Intellectual capital equips you with critical thinking, problem-solving, and innovative abilities. These resources can generate wealth or lead to the production of other valuable assets. Intellectual capital optimizes the functionality of a group and contributes to the ongoing development of the political, environmental, and cultural aspects of a population.
7. Cultural capital
Cultural capital is the collection of material goods, experiences and social assets you attain throughout your life. It’s a combination of tangible and intangible assets that you typically gain from being part of a particular socioeconomic status. Examples of cultural capital include:
CHECK ALSO: BEST ONLINE PUBLIC SAFETY DEGREES IN 2023
Cultural goods such as books, music, and works of art
Behavior and mannerisms
Languages and speech style
The types of social capital you gain throughout your life can provide advantages in your social life, such as creating more opportunities, broadening perspectives, and expanding knowledge bases.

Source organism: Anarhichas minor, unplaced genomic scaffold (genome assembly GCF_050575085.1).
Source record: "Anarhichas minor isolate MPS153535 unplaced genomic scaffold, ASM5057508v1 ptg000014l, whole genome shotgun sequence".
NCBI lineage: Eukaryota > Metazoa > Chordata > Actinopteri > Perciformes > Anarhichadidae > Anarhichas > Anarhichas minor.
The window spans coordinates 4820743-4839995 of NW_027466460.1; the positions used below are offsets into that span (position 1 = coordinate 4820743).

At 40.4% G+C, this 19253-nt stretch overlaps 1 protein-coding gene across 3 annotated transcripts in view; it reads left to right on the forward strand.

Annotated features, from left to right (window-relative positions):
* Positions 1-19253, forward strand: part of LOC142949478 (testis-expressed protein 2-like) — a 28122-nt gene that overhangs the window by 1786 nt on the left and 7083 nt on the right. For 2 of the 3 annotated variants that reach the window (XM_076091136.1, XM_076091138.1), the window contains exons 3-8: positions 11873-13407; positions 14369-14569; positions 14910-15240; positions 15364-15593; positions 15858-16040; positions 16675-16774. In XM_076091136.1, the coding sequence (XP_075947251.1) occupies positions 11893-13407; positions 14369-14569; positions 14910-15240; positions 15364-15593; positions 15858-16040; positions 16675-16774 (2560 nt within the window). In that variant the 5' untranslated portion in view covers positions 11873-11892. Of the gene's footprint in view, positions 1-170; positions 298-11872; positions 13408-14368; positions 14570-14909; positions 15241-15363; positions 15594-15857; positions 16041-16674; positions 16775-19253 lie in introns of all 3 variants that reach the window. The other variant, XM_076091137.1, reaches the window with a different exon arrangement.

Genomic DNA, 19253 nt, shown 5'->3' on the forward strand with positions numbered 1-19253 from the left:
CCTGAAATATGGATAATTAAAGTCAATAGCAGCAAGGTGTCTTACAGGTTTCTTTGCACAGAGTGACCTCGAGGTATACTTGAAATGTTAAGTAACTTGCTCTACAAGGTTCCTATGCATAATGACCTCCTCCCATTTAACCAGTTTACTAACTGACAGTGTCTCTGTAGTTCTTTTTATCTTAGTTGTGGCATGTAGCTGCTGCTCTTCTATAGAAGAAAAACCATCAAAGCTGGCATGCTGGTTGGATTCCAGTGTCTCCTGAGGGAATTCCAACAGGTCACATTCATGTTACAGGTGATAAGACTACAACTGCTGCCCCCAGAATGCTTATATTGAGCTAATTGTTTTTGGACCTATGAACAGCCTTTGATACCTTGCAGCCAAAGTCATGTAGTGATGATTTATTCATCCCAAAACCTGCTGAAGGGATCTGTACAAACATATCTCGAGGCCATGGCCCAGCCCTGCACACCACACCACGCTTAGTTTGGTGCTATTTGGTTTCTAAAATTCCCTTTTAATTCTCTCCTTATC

8. Experiential capital
Experiential capital is the knowledge you gain through a variety of firsthand experiences over the course of your life. Experiential capital is acquired through:
Working on projects
Exploring new ideas
Learning new skills
These activities are worthwhile investments because they generate new skills, broaden perspectives and lead to cultivation and innovation. Experiential capital can also help you develop solution-based approaches and strategic thinking. These experiences foster personal and communal growth, which directly contributes to the ongoing development and progress of a population.
9. Natural Capital
Natural capital refers to the Earth’s naturally occurring resources that are necessary to sustain life. This type of capital includes the environmental goods that provide the basic conditions for human survival, such as food, water, oxygen and other essential resources. Natural capital also includes ecosystem processes such as climate regulation.
These assets provide the materials needed for various services, including sustenance, construction, transportation and health care. Natural capital creates comprehensive systems that directly contribute to a country’s economic output and overall quality of life. Additional examples of natural capital include:
I hope you find this article helpful.